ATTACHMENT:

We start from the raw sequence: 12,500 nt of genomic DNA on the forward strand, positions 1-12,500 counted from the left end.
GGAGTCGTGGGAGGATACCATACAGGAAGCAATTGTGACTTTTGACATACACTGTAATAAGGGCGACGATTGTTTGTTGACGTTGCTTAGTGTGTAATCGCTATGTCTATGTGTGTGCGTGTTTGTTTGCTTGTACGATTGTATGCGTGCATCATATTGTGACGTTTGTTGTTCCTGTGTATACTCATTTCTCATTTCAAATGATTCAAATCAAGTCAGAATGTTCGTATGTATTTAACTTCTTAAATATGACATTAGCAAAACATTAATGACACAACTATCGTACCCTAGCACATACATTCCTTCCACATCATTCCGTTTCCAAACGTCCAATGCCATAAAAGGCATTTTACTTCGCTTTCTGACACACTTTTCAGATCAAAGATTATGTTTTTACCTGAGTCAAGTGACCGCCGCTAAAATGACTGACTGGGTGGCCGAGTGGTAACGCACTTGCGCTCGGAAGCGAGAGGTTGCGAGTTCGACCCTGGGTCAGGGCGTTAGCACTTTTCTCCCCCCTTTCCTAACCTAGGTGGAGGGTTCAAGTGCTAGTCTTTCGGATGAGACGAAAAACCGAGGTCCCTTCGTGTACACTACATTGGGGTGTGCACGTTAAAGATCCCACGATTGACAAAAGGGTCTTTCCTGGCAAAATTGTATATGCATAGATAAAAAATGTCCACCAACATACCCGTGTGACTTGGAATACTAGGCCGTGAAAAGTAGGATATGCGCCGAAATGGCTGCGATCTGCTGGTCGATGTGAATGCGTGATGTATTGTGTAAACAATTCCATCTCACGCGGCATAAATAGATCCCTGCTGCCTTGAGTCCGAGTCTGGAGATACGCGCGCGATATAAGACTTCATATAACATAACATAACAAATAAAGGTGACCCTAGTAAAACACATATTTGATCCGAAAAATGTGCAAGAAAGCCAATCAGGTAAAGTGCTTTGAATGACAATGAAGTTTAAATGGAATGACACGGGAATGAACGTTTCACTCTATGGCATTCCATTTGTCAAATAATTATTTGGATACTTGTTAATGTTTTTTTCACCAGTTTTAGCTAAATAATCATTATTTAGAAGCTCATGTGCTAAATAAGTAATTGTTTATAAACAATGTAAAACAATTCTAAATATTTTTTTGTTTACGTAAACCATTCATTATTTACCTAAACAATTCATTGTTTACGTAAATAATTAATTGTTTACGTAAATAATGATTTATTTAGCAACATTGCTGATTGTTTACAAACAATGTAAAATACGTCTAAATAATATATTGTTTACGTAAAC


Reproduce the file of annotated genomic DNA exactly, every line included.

We start from the raw sequence: 12,500 nt of genomic DNA on the forward strand, positions 1-12,500 counted from the left end.
GGAGTCGTGGGAGGATACCATACAGGAAGCAATTGTGACTTTTGACATACACTGTAATAAGGGCGACGATTGTTTGTTGACGTTGCTTAGTGTGTAATCGCTATGTCTATGTGTGTGCGTGTTTGTTTGCTTGTACGATTGTATGCGTGCATCATATTGTGACGTTTGTTGTTCCTGTGTATACTCATTTCTCATTTCAAATGATTCAAATCAAGTCAGAATGTTCGTATGTATTTAACTTCTTAAATATGACATTAGCAAAACATTAATGACACAACTATCGTACCCTAGCACATACATTCCTTCCACATCATTCCGTTTCCAAACGTCCAATGCCATAAAAGGCATTTTACTTCGCTTTCTGACACACTTTTCAGATCAAAGATTATGTTTTTACCTGAGTCAAGTGACCGCCGCTAAAATGACTGACTGGGTGGCCGAGTGGTAACGCACTTGCGCTCGGAAGCGAGAGGTTGCGAGTTCGACCCTGGGTCAGGGCGTTAGCACTTTTCTCCCCCCTTTCCTAACCTAGGTGGAGGGTTCAAGTGCTAGTCTTTCGGATGAGACGAAAAACCGAGGTCCCTTCGTGTACACTACATTGGGGTGTGCACGTTAAAGATCCCACGATTGACAAAAGGGTCTTTCCTGGCAAAATTGTATATGCATAGATAAAAAATGTCCACCAACATACCCGTGTGACTTGGAATACTAGGCCGTGAAAAGTAGGATATGCGCCGAAATGGCTGCGATCTGCTGGTCGATGTGAATGCGTGATGTATTGTGTAAACAATTCCATCTCACGCGGCATAAATAGATCCCTGCTGCCTTGAGTCCGAGTCTGGAGATACGCGCGCGATATAAGACTTCATATAACATAACATAACAAATAAAGGTGACCCTAGTAAAACACATATTTGATCCGAAAAATGTGCAAGAAAGCCAATCAGGTAAAGTGCTTTGAATGACAATGAAGTTTAAATGGAATGACACGGGAATGAACGTTTCACTCTATGGCATTCCATTTGTCAAATAATTATTTGGATACTTGTTAATGTTTTTTTCACCAGTTTTAGCTAAATAATCATTATTTAGAAGCTCATGTGCTAAATAAGTAATTGTTTATAAACAATGTAAAACAATTCTAAATATTTTTTTGTTTACGTAAACCATTCATTATTTACCTAAACAATTCATTGTTTACGTAAATAATTAATTGTTTACGTAAATAATGATTTATTTAGCAACATTGCTGATTGTTTACAAACAATGTAAAATACGTCTAAATAATATATTGTTTACGTAAAC